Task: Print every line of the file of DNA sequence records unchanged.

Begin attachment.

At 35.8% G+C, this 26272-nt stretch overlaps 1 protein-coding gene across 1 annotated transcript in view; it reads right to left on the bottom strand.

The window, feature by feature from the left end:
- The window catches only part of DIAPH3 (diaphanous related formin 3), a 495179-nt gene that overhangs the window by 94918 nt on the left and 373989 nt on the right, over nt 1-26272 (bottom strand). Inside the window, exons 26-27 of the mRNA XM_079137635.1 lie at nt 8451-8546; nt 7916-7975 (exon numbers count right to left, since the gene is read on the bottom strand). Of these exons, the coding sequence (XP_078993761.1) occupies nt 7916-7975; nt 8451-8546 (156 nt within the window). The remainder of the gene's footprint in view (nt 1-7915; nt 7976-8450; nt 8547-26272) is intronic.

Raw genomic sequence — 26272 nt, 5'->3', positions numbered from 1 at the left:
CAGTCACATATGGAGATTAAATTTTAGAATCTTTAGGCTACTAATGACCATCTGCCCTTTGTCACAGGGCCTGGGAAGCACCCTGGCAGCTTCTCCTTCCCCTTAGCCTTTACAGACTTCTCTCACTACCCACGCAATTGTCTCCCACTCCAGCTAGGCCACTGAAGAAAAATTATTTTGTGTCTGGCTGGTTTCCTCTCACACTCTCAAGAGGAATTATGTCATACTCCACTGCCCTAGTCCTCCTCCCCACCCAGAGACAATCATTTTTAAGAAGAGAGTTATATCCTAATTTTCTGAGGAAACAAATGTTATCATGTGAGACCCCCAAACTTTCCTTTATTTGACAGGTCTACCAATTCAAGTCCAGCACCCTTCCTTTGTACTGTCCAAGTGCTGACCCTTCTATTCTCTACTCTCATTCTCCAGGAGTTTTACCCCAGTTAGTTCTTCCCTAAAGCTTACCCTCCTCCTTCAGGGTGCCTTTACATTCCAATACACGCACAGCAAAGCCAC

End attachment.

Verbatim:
At 35.8% G+C, this 26272-nt stretch overlaps 1 protein-coding gene across 1 annotated transcript in view; it reads right to left on the bottom strand.

The window, feature by feature from the left end:
- The window catches only part of DIAPH3 (diaphanous related formin 3), a 495179-nt gene that overhangs the window by 94918 nt on the left and 373989 nt on the right, over nt 1-26272 (bottom strand). Inside the window, exons 26-27 of the mRNA XM_079137635.1 lie at nt 8451-8546; nt 7916-7975 (exon numbers count right to left, since the gene is read on the bottom strand). Of these exons, the coding sequence (XP_078993761.1) occupies nt 7916-7975; nt 8451-8546 (156 nt within the window). The remainder of the gene's footprint in view (nt 1-7915; nt 7976-8450; nt 8547-26272) is intronic.

Raw genomic sequence — 26272 nt, 5'->3', positions numbered from 1 at the left:
CAGTCACATATGGAGATTAAATTTTAGAATCTTTAGGCTACTAATGACCATCTGCCCTTTGTCACAGGGCCTGGGAAGCACCCTGGCAGCTTCTCCTTCCCCTTAGCCTTTACAGACTTCTCTCACTACCCACGCAATTGTCTCCCACTCCAGCTAGGCCACTGAAGAAAAATTATTTTGTGTCTGGCTGGTTTCCTCTCACACTCTCAAGAGGAATTATGTCATACTCCACTGCCCTAGTCCTCCTCCCCACCCAGAGACAATCATTTTTAAGAAGAGAGTTATATCCTAATTTTCTGAGGAAACAAATGTTATCATGTGAGACCCCCAAACTTTCCTTTATTTGACAGGTCTACCAATTCAAGTCCAGCACCCTTCCTTTGTACTGTCCAAGTGCTGACCCTTCTATTCTCTACTCTCATTCTCCAGGAGTTTTACCCCAGTTAGTTCTTCCCTAAAGCTTACCCTCCTCCTTCAGGGTGCCTTTACATTCCAATACACGCACAGCAAAGCCAC